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I'am trying to prove the following binary quadratic integer programming problem NP hard.

$$ \min \frac{\sum\limits_{i=1}^m(u_i-\bar u)^2}{m}\text{ , where }u=Q x,Q\in\mathbb{R}^{m\times n}\\ s.t. \begin{cases} Ax\leq b, \ A\in\mathbb{R}^{m\times n},b\in\mathbb{R}^m \\Cx=d, \ C\in \mathbb{R}^{m\times n},d\in\mathbb{R}^m\\ \forall i: x_{i}\in\{0,1\}\end{cases} $$

  • x is a n-dimensional programming variable.

  • u is a m-dimensional vector, and $\bar u = \frac{\sum\limits_{i=1}^mu_i}{m}$.

  • A, C, Q are constant coefficient matrices.

  • b, d are constant coefficient vectors.

I guess it could be reduced into the knapsack problem. But because of the complexity of the target function, I haven't figured out how to relate it to the knapsack problem.

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  • $\begingroup$ Sums are ugly. Just write $$\frac1m \| {\bf u} - {\bar u} {\bf 1}_m \|_2^2 = \frac1m \left\| \left( {\bf I}_m -\frac1m {\bf 1}_m {\bf 1}_m^\top \right) {\bf u} \right\|_2^2$$ and note that ${\bf I}_m -\frac1m {\bf 1}_m {\bf 1}_m^\top$ is a projection matrix $\endgroup$ Commented May 9, 2023 at 8:37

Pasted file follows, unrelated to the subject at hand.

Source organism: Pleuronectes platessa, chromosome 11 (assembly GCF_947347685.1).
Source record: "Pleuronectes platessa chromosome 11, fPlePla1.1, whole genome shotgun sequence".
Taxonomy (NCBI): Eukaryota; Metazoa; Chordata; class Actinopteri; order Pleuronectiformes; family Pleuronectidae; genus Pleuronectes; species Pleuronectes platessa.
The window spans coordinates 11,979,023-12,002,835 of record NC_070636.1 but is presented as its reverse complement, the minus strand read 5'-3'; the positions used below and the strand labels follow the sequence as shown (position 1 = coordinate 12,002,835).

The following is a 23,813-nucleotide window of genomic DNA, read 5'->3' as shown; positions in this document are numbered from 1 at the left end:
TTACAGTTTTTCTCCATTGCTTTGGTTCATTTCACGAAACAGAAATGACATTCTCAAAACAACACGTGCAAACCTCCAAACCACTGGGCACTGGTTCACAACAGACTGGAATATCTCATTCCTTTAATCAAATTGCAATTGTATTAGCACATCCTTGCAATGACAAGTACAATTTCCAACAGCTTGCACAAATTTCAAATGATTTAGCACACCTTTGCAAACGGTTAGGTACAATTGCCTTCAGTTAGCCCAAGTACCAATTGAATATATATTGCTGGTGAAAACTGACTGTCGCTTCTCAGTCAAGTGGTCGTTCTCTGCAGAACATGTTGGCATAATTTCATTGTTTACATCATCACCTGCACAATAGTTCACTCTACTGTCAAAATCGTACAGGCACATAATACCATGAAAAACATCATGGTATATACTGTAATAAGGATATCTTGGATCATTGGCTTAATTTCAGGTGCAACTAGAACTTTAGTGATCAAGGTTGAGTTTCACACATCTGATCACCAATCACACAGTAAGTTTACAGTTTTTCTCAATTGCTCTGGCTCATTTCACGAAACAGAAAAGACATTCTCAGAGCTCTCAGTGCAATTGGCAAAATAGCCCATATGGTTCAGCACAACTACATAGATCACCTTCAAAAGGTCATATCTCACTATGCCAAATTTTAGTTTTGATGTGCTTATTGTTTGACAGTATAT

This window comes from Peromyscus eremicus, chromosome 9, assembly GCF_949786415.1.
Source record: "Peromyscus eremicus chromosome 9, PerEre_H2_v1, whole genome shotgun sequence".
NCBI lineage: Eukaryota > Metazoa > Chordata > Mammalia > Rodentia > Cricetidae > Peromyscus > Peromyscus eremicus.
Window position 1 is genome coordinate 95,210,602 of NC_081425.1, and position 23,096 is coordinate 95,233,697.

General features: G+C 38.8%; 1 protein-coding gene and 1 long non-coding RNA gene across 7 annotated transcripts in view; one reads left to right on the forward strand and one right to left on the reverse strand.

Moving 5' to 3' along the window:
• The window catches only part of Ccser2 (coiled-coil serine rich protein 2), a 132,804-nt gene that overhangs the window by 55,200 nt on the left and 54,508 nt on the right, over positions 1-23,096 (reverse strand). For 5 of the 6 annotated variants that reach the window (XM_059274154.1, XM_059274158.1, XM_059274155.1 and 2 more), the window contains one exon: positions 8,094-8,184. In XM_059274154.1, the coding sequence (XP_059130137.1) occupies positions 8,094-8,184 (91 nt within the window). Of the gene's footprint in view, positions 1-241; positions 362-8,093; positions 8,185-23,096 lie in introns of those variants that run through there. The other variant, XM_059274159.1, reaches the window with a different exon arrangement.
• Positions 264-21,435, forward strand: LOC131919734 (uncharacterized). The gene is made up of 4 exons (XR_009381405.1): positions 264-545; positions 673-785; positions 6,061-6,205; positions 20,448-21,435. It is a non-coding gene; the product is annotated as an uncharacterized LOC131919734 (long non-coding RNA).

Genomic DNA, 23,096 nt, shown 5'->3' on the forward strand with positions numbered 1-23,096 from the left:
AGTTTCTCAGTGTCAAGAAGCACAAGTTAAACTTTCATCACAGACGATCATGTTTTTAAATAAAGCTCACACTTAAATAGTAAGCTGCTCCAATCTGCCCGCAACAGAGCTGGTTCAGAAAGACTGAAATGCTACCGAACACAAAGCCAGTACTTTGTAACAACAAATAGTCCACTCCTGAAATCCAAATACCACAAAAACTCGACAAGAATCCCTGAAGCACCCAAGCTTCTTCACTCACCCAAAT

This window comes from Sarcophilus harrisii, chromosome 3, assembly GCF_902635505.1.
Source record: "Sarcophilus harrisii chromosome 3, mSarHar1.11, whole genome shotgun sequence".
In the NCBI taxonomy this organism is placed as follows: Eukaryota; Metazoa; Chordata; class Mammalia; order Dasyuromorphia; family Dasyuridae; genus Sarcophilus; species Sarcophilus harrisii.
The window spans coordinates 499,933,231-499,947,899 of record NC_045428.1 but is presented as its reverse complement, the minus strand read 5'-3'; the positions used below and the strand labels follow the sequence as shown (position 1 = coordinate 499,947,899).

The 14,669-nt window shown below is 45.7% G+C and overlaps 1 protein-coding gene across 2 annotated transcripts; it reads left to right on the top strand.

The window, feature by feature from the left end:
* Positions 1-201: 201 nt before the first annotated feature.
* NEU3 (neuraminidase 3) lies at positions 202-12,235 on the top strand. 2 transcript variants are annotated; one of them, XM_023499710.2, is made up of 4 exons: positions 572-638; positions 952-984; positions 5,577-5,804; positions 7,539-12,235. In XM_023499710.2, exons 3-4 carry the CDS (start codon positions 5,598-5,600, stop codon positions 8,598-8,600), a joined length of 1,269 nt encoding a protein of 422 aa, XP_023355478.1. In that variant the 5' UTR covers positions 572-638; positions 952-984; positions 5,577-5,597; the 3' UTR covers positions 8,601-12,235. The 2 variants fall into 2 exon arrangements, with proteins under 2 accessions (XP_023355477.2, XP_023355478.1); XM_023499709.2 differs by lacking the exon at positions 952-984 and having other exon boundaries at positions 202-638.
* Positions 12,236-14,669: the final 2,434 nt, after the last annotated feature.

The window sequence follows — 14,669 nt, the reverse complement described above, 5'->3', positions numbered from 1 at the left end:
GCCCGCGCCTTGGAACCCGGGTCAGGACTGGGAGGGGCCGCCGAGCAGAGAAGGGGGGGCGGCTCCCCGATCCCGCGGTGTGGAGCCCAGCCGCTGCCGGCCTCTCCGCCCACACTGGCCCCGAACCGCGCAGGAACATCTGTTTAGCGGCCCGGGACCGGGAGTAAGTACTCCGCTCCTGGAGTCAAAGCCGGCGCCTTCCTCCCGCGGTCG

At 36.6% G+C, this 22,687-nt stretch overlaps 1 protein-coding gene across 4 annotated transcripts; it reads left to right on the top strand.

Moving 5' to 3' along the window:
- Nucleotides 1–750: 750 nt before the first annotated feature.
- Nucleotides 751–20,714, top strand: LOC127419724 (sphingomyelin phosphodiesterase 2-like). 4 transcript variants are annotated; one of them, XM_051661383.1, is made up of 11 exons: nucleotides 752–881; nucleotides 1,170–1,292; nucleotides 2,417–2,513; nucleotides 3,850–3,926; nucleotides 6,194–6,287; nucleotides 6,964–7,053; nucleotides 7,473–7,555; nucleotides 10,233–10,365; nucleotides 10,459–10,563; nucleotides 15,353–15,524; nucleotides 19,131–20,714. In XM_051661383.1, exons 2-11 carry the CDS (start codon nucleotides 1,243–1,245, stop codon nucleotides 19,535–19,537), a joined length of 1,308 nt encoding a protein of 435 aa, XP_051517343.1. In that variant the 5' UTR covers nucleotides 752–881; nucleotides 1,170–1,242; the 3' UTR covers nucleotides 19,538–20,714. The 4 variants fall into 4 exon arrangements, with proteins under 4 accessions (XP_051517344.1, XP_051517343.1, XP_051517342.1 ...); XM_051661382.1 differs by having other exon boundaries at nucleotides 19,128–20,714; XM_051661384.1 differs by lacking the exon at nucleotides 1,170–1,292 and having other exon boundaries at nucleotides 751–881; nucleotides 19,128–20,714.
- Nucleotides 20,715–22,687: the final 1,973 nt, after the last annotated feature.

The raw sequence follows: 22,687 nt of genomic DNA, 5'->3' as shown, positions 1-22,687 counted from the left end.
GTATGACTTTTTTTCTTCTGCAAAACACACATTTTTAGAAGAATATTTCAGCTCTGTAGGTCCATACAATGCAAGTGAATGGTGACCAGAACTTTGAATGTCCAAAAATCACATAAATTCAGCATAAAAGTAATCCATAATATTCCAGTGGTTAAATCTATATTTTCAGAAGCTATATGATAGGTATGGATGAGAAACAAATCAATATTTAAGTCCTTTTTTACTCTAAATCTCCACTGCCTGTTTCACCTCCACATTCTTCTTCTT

• $\begingroup$ Your matrices and vectors should be over $\Bbb Q$ $\endgroup$ Commented May 9, 2023 at 10:26
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    $\begingroup$ @RodrigodeAzevedo: this horrible notation hides the fact that the cost function is a variance. $\endgroup$
    – user16034
    Commented May 9, 2023 at 11:57

1 Answer 1

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This problem is NP-hard. Well, to be precise, currently, it is not specified what happens when there is no $x$ that satisfies all constraints. Determining whether a valid solution for $x$ exists is NP-hard, as the integer linear program feasiblity is a special case of this problem. But I think you're more interested in the optimization part.